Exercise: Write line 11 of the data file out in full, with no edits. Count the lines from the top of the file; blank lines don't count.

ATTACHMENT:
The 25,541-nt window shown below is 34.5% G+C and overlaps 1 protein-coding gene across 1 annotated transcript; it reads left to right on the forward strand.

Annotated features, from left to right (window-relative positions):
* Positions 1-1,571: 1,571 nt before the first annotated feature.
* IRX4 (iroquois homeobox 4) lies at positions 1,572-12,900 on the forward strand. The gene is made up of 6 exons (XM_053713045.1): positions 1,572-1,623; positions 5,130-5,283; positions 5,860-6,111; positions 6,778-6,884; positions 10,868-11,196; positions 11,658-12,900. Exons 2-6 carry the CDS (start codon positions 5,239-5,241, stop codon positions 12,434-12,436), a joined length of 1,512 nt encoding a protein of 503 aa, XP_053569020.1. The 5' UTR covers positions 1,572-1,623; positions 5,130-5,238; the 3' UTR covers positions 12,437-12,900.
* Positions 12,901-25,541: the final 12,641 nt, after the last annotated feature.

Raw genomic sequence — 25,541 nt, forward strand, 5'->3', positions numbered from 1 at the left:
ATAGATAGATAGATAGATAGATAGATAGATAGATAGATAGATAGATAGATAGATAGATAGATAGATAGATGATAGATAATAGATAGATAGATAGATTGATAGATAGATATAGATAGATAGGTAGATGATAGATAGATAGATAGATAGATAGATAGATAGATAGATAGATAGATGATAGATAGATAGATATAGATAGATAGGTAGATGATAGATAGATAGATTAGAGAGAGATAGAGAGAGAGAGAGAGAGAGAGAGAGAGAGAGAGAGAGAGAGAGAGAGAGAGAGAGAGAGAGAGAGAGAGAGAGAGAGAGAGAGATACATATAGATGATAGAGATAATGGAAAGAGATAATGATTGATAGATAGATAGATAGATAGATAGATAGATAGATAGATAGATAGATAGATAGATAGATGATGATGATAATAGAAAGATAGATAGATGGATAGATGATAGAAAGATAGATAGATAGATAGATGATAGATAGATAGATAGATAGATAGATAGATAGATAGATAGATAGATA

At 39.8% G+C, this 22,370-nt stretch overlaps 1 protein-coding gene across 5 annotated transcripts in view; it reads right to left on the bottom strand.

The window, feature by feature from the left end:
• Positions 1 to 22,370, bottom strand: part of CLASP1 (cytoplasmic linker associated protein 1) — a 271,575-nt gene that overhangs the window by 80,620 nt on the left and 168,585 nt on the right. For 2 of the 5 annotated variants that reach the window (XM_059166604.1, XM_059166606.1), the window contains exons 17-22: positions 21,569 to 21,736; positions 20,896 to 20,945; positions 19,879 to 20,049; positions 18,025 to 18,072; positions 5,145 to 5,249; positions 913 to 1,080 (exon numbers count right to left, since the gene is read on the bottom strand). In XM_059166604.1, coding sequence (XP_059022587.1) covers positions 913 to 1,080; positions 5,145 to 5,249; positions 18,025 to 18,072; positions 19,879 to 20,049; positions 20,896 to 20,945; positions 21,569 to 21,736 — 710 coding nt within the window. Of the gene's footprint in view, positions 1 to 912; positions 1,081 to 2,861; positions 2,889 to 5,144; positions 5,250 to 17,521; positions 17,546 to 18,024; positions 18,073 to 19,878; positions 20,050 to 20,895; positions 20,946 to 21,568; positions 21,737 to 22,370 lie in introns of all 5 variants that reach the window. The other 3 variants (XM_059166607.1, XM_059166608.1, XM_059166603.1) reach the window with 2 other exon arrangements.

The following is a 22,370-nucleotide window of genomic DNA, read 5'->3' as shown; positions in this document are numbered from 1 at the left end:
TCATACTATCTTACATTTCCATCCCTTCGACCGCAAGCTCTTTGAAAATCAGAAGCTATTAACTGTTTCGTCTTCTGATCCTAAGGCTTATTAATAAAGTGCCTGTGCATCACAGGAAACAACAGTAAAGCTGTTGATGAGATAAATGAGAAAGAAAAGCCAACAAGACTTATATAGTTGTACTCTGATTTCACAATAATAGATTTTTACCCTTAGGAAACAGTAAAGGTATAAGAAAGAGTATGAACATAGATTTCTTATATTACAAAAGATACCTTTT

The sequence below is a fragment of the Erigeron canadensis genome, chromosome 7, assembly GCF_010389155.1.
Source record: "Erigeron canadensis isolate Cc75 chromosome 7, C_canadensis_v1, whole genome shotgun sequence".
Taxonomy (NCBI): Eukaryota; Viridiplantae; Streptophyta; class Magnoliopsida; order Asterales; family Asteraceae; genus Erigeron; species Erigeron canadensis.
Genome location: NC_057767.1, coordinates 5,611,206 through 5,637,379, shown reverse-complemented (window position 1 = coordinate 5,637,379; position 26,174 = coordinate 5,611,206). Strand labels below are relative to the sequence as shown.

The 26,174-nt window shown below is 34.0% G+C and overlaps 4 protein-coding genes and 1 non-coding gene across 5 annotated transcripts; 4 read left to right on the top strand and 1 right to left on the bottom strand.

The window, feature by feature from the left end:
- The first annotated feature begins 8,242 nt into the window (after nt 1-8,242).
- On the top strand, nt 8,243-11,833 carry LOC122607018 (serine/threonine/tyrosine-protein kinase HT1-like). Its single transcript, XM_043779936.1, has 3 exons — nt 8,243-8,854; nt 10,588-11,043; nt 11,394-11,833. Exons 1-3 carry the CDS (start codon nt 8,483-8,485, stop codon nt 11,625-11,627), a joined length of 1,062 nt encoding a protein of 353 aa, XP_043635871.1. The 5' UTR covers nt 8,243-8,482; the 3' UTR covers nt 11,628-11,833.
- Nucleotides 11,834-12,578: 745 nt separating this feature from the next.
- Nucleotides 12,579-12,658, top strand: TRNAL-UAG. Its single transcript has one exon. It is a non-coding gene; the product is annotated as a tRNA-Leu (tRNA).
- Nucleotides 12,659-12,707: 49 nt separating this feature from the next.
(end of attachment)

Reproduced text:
The following is a 22,370-nucleotide window of genomic DNA, read 5'->3' as shown; positions in this document are numbered from 1 at the left end: